The king of Louisiana sludge Kirk Windstein returns with Symmetry in Black, the first Crowbar release since his departure from NOLA supergroup Down.
With Kirk leaving Down to focus full time on his main project once again, it’s fair to say that long time fans are expecting something particularly special from Crowbar this time around. And they will not be disappointed.
The mighty Crowbar were once lovingly described by Beavis And Butthead as being “workout music for fat people,” and having been a fan for many years now, I still cant think of a better description of Crowbar’s sound. It’s crushingly heavy and very oppressive on your senses, but also has a strange and very strong sense of empowerment that cuts through the misery of its content.
This formula has never been more perfectly represented than on Symmetry In Black. If you are familiar with Crowbar’s output then as always you will know exactly what to expect here, it has all the immeasurable depth, enormous pummeling riffs and crushing lyrical sorrow of any classic Crowbar release, but never before has it all sounded so refined.
This is Kirk writing and performing at a level of perfection that could only ever be achieved through the years of experience that he has under his belt. Everything here is a perfect representation of everything Crowbar stands for, and is all extremely well considered and masterfully crafted. At times this really does almost sound like a greatest hits album (in the best possible way) drawing comparison to every classic song of the bands career in one way or another but still keeping its own identity.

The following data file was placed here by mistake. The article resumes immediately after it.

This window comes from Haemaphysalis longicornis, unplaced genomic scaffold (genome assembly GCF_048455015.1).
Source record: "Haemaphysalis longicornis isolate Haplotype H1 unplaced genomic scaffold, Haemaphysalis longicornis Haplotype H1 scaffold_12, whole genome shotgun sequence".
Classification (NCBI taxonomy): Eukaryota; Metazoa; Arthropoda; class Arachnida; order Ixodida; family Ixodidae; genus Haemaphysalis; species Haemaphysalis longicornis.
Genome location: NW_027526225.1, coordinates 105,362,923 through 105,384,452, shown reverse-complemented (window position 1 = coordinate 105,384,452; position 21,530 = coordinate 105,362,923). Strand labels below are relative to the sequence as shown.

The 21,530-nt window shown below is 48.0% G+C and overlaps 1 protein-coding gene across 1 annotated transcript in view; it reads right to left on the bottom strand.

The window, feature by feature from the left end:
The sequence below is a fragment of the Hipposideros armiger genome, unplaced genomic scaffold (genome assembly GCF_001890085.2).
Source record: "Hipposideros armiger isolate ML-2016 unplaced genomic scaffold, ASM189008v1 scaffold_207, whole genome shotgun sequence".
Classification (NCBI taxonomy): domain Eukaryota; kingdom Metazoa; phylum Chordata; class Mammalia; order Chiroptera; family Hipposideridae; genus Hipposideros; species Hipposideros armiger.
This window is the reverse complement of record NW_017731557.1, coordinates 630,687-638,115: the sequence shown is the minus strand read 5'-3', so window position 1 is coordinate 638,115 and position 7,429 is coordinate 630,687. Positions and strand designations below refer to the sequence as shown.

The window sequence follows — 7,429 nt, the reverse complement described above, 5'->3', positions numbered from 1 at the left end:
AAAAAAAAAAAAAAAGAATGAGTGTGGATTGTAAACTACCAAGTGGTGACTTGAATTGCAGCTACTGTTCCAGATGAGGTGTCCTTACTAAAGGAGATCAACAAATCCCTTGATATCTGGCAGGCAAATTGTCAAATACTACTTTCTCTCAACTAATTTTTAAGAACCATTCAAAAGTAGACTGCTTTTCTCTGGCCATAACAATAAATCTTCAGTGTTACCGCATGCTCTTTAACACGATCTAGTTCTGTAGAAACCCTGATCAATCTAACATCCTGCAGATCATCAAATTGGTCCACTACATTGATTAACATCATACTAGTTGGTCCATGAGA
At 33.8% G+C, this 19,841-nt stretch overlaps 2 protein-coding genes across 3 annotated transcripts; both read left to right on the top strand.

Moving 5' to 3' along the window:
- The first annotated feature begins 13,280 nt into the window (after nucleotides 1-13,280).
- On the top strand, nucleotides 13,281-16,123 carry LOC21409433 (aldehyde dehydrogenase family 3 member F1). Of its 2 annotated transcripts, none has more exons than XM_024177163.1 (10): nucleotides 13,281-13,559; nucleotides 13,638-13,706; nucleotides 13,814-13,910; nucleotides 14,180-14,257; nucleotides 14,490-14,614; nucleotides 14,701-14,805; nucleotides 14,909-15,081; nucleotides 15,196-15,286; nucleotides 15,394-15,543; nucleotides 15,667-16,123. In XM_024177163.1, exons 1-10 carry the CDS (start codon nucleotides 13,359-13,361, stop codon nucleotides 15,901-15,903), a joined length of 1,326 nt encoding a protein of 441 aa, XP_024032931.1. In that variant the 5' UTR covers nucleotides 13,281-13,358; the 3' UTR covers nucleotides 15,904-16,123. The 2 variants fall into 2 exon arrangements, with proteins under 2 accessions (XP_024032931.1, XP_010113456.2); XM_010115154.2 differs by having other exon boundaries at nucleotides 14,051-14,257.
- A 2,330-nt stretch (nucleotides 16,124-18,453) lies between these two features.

Where as many Crowbar albums sound like a collection of songs rather than an album at times, this release achieves a balanced flow of songs throughout its run time that they have never quite achieved before and that instantly makes it more accessible as an album than the previous efforts which again points to Kirk having a great understanding of what he wanted to achieve here, and he has certainly succeeded.
Also worth noting is the production on this album, it is the finest overall sound the band has achieved, with everything nicely polished but leaving just enough of a rough edge that the riffs and vocals still have some bite to them.
With all the positive remarks about the quality of this album, when all is said and done this is still very much a Crowbar album, there are no surprises here, and if you were not a fan of their previous efforts then there is nothing here that will change your mind. But if you are a fan then you will be treated to the most focused album the band has possibly ever done, and it certainly ranks among the band’s best albums in my eyes.
Crowbar is and always has been a pure musical representation of perseverance, determination and redemption in the shadow of great personal suffering and grief, both musically and lyrically.
Although the immediate sound may appear to be a expression of misery, its true message is that you should embrace the pain of life and learn from it, to be reborn as a stronger and wiser individual. That message has never been more clearly or powerfully delivered than on this album.